Opinion on Gay Marriage Shifts . . . Or Not

Short post today with some real questions:New Yorker Cover

  • Why is acceptance of GLBT marriage growing so quickly in the United States?  
  • Why is most rejection of GLBT marriage based on religious beliefs?

These questions are based on yesterday’s Gallup reports you can read here. Discuss.  I’m really interested in your ponderings on this.

Image source.


4 responses to “Opinion on Gay Marriage Shifts . . . Or Not

  1. My acceptance of gay marriage is based on my religious beliefs.

  2. I think acceptance of gay marriage is growing as more and more gay people come out to their friends and families, and people can’t square their theoretical anti-gay feelings and beliefs with the actual love and respect they feel for these gay people they know.

    I think that rejection of GLBT rights and marriage comes from fear: fear of change, of loss of tradition, and maybe a fear that if the truth I’ve hung my hat on for so long, the black and white, right and wrong, the very foundation of my way of living in the world, is mutable, then my life and my choices will literally have no meaning. Without right and wrong, I can’t be right (in the best sense: making good choices, following the rules).

    This interview, excerpted from Walter Brueggemann’s interview with Krista Tippett on her show “On Being,” is one of the smartest answers to your question, or discussions around your question, that I have ever heard. He talks about this fear, saying that “homophobia is a proxy for people’s ill-defined fears about an old world order that’s rapidly disappearing”.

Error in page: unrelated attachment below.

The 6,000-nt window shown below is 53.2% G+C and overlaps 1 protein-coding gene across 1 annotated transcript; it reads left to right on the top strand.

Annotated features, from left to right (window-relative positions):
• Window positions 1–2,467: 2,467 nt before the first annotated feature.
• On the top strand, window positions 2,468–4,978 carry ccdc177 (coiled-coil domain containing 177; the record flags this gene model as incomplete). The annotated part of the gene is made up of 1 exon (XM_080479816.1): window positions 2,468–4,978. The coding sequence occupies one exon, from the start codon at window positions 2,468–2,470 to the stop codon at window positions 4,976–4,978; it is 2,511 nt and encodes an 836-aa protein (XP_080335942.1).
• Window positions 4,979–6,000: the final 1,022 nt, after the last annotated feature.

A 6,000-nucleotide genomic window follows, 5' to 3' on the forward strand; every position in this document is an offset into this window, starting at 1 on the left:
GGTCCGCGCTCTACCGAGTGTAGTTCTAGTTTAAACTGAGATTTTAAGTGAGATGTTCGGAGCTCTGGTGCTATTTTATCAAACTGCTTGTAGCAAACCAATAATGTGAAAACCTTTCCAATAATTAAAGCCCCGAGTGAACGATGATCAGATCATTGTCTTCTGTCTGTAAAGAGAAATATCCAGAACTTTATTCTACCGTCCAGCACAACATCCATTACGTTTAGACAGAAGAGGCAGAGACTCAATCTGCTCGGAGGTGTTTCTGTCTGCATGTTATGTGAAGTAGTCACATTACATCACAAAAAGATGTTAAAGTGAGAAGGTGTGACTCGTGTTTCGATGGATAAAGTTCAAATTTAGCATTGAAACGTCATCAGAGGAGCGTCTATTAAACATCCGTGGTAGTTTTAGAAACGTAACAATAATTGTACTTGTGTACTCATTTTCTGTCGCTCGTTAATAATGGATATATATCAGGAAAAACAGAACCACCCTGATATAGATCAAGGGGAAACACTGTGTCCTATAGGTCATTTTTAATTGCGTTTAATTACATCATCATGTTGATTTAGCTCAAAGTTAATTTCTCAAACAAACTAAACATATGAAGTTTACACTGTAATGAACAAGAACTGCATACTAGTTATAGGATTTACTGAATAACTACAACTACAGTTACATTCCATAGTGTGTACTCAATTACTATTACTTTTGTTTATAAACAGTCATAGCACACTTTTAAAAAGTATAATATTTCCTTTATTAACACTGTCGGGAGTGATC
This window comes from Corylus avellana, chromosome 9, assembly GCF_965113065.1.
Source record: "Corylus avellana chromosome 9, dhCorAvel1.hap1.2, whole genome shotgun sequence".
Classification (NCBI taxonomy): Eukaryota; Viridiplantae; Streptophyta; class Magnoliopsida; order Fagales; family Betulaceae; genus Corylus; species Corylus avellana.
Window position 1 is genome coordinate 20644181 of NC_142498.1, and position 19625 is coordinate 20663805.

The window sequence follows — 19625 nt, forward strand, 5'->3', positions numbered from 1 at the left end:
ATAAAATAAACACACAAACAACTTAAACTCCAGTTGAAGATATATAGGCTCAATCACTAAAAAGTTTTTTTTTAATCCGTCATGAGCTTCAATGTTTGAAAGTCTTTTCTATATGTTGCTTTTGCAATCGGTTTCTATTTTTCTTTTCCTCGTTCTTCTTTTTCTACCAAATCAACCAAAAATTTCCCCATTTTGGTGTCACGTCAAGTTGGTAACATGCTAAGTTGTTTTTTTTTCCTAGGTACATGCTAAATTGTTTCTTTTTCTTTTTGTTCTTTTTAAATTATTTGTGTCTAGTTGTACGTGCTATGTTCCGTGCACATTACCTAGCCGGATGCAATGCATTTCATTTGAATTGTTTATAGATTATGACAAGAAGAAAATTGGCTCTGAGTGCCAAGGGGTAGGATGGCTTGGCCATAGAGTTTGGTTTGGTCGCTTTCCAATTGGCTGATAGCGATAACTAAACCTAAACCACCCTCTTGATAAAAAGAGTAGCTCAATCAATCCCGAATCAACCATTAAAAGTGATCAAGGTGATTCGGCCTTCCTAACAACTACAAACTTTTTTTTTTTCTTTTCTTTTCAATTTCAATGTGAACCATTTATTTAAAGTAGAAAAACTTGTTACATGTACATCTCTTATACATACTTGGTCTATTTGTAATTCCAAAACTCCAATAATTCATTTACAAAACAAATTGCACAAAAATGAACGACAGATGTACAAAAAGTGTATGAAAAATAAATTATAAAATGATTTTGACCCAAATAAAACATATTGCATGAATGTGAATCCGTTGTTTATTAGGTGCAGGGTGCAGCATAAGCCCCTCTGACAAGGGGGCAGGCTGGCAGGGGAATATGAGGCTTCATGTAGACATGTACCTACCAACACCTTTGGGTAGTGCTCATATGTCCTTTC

Please listen to it here (only 2 minutes):

    And the entire interview (1 hour long) is here: http://www.onbeing.org/program/prophetic-imagination-walter-brueggemann/475

    Excellent listening.

  3. I don’t want this to be a start of age/generational warfare—but one clear reason that the trends are changing so fast is the Millennial generation is coming of voting age. We are the largest generation since the Boomers and we have friends that have been “out” since middle school, we grew up watching television shows with gay characters, and we are just generally less religious. Even if no one’s opinion over the age of 40 had changed, the trends would be changing fast just with us becoming voters.

    Of course, that is not what is happening. Views are changing too. I know that from conversations with my parents. They are changing much slower with my grandparents generation—of course my experience has been that it is not worth discussing, more important to get less racist statements.

    • I should clarify why I meant “more important.” Skin color can be seen fairly clearly in public, while sexual orientation is often less obvious. I realize a poor choice of words.

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